Income poverty has fallen in Asia and the Pacific as millions of people have benefited from the extraordinary economic gains of the past two decades but progress has been highly uneven, leaving one in three Asians poor and vulnerable to economic, social and environmental risks.
During 1996–2008, ADB provided $2.3 billion in loans to help developing member countries (DMCs) increase their social protection programs so that those on the lower rungs of the economic ladder could also benefit from the region’s growth.
Developing and expanding social protection for the poor benefits all of society by fostering inclusive economic growth, reducing inequality and improving security and political stability. Well-designed and cost-effective social protection is also critical for achieving the MDGs and contributes to greater human capital thus boosting competitiveness in a globalized world. Without such social protection vulnerable families can suffer lost educational opportunities, reduced health care, and lack of employment – damage that can spill over to future generations.
All countries in Asia and the Pacific have some sort of social protection schemes but most support only small segments of the population and exclude the majority. Through loans, technical assistance, and dialogue ADB helps the governments of DMCs to design, deliver, and evaluate better social protection programs and policies. Examples of recent initiatives include emergency food assistance to Cambodia's most vulnerable, support for public sector pension reform in Pakistan, and conditional cash transfers in the Philippines. ADB has projects that span a wide variety of themes within social protection, including contributory pensions, conditional cash transfers, and social health insurance.
ADB provides crucial support to DMCs for conducting policy and institutional reform to expand and enhance social protection programs. ADB supported India, Indonesia, Mongolia, Viet Nam and Pakistan in strengthening their formal contributory social insurance systems.
Social protection is central to ADB's inclusive growth agenda. ADB defines social protection as a “set of policies and programs designed to reduce poverty and vulnerability by promoting efficient labor markets, diminishing people’s exposure to risks, and enhancing their capacity to protect themselves against hazards and interruption/loss of income.”
Three major elements comprise ADB’s social protection strategy:
Labor market policies and programs designed to promote employment, the efficient operation of labor markets, and worker protection.
Social insurance programs to cushion the risks associated with unemployment, catastrophic out-of-pocket health costs, disability, work injury, and the growing ranks of the elderly.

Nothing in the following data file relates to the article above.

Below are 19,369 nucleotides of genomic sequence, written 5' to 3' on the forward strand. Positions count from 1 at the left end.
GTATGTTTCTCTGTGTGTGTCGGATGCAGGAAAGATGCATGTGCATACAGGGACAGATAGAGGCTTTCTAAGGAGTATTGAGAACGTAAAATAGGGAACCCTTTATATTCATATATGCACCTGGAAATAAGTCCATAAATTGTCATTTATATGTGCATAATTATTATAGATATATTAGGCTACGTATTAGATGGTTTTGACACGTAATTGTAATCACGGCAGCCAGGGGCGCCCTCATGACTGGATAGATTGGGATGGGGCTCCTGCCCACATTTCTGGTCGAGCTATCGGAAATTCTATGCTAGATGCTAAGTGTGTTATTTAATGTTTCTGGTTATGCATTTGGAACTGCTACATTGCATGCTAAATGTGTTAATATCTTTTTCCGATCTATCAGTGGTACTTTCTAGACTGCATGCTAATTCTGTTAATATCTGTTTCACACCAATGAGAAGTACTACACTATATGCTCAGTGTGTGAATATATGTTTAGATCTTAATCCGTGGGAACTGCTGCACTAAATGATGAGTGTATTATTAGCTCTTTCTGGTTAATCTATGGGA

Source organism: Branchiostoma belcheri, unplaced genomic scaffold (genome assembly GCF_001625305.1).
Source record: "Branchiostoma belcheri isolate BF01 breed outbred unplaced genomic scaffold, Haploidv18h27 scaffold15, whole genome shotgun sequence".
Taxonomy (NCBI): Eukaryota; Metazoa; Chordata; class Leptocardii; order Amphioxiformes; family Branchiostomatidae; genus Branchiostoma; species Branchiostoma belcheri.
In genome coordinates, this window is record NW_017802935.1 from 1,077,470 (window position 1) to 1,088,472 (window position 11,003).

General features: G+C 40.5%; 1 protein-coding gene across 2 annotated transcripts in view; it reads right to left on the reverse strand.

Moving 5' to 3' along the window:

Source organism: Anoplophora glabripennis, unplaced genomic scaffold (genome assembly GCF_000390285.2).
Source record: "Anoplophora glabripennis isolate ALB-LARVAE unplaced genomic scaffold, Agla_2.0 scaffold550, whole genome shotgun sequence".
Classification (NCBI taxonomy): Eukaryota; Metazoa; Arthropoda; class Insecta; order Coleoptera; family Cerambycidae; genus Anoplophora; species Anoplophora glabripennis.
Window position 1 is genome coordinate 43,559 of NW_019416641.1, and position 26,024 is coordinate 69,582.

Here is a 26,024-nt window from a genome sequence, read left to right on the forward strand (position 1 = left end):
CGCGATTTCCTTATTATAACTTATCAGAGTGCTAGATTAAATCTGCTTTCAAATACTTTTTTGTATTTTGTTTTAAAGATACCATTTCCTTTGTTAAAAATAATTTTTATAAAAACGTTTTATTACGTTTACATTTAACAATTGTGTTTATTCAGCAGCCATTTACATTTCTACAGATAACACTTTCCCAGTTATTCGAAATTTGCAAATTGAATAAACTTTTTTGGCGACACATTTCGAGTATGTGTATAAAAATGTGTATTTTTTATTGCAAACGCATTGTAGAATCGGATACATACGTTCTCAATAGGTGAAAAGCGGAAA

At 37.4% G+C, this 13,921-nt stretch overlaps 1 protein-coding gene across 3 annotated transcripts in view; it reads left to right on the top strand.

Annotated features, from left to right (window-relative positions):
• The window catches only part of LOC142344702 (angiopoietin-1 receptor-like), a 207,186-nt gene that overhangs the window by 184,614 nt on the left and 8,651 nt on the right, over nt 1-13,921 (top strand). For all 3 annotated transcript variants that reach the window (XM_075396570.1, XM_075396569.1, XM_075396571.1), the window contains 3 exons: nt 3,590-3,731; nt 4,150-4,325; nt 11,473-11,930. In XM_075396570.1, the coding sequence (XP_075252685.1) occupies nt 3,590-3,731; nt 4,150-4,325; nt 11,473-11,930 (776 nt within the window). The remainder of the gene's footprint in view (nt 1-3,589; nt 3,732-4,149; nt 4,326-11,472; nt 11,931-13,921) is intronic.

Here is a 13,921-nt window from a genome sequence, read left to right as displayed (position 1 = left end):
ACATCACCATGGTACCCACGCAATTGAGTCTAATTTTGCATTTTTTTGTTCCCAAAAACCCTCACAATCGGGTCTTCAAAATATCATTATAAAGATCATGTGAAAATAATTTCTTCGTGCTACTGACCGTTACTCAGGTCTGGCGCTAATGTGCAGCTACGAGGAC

Social assistance and welfare service programs for the most vulnerable with no means of support, including single mothers, the homeless, or physically or mentally challenged people.
The policies and programs of ADB’s Social Protection Strategy aim to help people in the region break the cycle of poverty, enhance growth through investment in human capital, increase productivity, and reduce their vulnerability to risk.
Strategy 2020, ADB’s long-term strategic framework, recognizes inclusive growth is essential to provide all people with a chance to benefit from economic growth. It also states that Asia and the Pacific must promote greater access to opportunities by expanding human capacities, especially for the disadvantaged, through investments in education, health, and basic social protection.
Social protection systems not only protect people during times of economic crisis, but represent an investment in future growth. The global economic and financial crisis of 2008 exposed the magnitude of human and development costs associated with inadequate social protection policies and programs.
In the midst of the economic and financial crisis, ADB provided assistance to many DMCs. Bangladesh received $645 million to help expand social safety net programs to cover millions who were hurt by the crisis such as households dependent on remittances, laid off factory workers, women forced into low-paying and insecure jobs, and young people joining the labor market at a time of shrinking job opportunities.
In 2009, ADB approved loans for social protection measures in Mongolia, the Philippines, the Peoples' Republic of China and Viet Nam worth more than $1.1 billion. Between 1996 and 2008, ADB provided 20 full social protection loans and 90 loans with social protection components, plus technical assistance projects totaling $66.43 million.
ADB’s social protection initiatives are strengthened by development cooperation forged with international partners and workers’ organizations such as the International Labour Organization and global union federations, including Public Services International (PSI) Asia Pacific Regional Organization, and the Organization for Economic Co-operation and Development.
ADB intends to be involved in the design and implementation of innovative social assistance programs, such as conditional cash transfers, analytical work on aging and social protection, as well as work on measuring the effectiveness of social protection in the region.